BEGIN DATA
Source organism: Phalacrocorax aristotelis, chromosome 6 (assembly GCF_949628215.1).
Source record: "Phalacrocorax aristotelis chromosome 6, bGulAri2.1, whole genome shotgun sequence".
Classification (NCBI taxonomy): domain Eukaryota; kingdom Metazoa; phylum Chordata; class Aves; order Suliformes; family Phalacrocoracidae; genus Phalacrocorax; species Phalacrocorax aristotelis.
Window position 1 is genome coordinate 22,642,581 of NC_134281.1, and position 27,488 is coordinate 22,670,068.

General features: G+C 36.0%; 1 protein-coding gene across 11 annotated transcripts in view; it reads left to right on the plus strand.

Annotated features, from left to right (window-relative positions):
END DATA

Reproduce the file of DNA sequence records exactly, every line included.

Source organism: Phalacrocorax aristotelis, chromosome 6 (assembly GCF_949628215.1).
Source record: "Phalacrocorax aristotelis chromosome 6, bGulAri2.1, whole genome shotgun sequence".
Classification (NCBI taxonomy): domain Eukaryota; kingdom Metazoa; phylum Chordata; class Aves; order Suliformes; family Phalacrocoracidae; genus Phalacrocorax; species Phalacrocorax aristotelis.
Window position 1 is genome coordinate 22,642,581 of NC_134281.1, and position 27,488 is coordinate 22,670,068.

General features: G+C 36.0%; 1 protein-coding gene across 11 annotated transcripts in view; it reads left to right on the plus strand.

Annotated features, from left to right (window-relative positions):